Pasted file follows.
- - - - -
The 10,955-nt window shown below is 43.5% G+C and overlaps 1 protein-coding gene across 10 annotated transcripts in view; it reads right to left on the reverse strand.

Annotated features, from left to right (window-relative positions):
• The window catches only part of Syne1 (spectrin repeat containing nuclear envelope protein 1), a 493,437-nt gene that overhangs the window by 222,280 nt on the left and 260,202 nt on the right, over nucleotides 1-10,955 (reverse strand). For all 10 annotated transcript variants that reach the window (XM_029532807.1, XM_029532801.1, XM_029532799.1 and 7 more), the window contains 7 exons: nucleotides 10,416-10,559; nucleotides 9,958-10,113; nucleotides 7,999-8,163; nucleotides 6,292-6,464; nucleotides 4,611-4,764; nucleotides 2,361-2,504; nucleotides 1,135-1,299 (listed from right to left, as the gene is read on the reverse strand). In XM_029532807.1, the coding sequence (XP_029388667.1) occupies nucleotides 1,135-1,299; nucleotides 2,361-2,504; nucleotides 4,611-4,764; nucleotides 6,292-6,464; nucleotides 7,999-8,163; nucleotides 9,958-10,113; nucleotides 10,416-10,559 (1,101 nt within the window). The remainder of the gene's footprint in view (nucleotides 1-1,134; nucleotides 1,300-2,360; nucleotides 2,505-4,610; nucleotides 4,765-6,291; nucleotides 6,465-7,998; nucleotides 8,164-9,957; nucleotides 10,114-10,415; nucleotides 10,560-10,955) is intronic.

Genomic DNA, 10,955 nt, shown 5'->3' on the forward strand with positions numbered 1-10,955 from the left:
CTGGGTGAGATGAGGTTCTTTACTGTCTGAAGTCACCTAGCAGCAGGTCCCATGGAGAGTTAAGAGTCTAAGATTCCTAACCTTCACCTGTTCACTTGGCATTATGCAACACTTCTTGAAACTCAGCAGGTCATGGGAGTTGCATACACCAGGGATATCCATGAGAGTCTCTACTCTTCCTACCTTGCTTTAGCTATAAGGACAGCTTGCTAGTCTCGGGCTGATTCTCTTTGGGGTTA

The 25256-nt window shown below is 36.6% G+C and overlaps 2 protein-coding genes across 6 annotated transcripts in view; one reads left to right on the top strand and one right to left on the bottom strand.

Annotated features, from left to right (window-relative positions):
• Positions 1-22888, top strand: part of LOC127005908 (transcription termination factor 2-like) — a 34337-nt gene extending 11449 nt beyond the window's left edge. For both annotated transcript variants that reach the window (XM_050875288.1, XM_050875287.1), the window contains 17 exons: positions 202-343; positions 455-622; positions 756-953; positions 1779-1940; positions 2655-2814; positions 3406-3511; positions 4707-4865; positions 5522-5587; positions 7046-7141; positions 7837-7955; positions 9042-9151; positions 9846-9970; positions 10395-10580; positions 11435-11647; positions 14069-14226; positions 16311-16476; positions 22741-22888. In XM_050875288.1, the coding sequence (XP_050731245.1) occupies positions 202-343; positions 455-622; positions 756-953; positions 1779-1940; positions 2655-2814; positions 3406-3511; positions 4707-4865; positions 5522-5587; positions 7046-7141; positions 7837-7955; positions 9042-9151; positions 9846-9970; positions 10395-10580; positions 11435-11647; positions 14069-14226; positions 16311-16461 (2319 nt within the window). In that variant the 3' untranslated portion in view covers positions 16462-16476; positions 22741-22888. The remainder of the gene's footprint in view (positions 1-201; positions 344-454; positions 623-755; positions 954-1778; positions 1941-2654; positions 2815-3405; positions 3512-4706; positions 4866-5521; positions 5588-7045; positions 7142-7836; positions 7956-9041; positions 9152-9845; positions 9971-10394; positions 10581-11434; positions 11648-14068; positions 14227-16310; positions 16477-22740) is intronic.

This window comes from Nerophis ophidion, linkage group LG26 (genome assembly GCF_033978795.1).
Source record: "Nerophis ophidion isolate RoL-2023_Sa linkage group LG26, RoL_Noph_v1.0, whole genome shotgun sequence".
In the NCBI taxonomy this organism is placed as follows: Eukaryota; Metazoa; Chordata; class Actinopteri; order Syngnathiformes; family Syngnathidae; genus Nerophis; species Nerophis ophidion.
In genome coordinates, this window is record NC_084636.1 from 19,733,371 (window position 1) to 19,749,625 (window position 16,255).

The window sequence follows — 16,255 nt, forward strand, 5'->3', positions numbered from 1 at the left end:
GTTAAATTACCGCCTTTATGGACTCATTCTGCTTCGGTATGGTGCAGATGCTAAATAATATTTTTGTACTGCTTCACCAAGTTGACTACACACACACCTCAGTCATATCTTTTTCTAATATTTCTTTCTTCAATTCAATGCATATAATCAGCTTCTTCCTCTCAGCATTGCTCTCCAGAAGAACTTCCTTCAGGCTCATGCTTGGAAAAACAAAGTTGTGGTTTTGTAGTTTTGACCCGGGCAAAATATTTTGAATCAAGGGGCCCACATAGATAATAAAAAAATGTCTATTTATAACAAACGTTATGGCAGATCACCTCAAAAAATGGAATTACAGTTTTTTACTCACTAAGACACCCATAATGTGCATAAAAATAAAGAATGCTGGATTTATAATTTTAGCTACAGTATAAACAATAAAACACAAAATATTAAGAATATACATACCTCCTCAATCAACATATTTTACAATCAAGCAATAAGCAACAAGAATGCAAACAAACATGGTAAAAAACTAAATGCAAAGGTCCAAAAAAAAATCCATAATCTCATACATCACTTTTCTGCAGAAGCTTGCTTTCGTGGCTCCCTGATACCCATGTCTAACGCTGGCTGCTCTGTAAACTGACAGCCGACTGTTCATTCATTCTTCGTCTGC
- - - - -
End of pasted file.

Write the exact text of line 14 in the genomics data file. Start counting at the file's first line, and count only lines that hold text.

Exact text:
GTTAAATTACCGCCTTTATGGACTCATTCTGCTTCGGTATGGTGCAGATGCTAAATAATATTTTTGTACTGCTTCACCAAGTTGACTACACACACACCTCAGTCATATCTTTTTCTAATATTTCTTTCTTCAATTCAATGCATATAATCAGCTTCTTCCTCTCAGCATTGCTCTCCAGAAGAACTTCCTTCAGGCTCATGCTTGGAAAAACAAAGTTGTGGTTTTGTAGTTTTGACCCGGGCAAAATATTTTGAATCAAGGGGCCCACATAGATAATAAAAAAATGTCTATTTATAACAAACGTTATGGCAGATCACCTCAAAAAATGGAATTACAGTTTTTTACTCACTAAGACACCCATAATGTGCATAAAAATAAAGAATGCTGGATTTATAATTTTAGCTACAGTATAAACAATAAAACACAAAATATTAAGAATATACATACCTCCTCAATCAACATATTTTACAATCAAGCAATAAGCAACAAGAATGCAAACAAACATGGTAAAAAACTAAATGCAAAGGTCCAAAAAAAAATCCATAATCTCATACATCACTTTTCTGCAGAAGCTTGCTTTCGTGGCTCCCTGATACCCATGTCTAACGCTGGCTGCTCTGTAAACTGACAGCCGACTGTTCATTCATTCTTCGTCTGC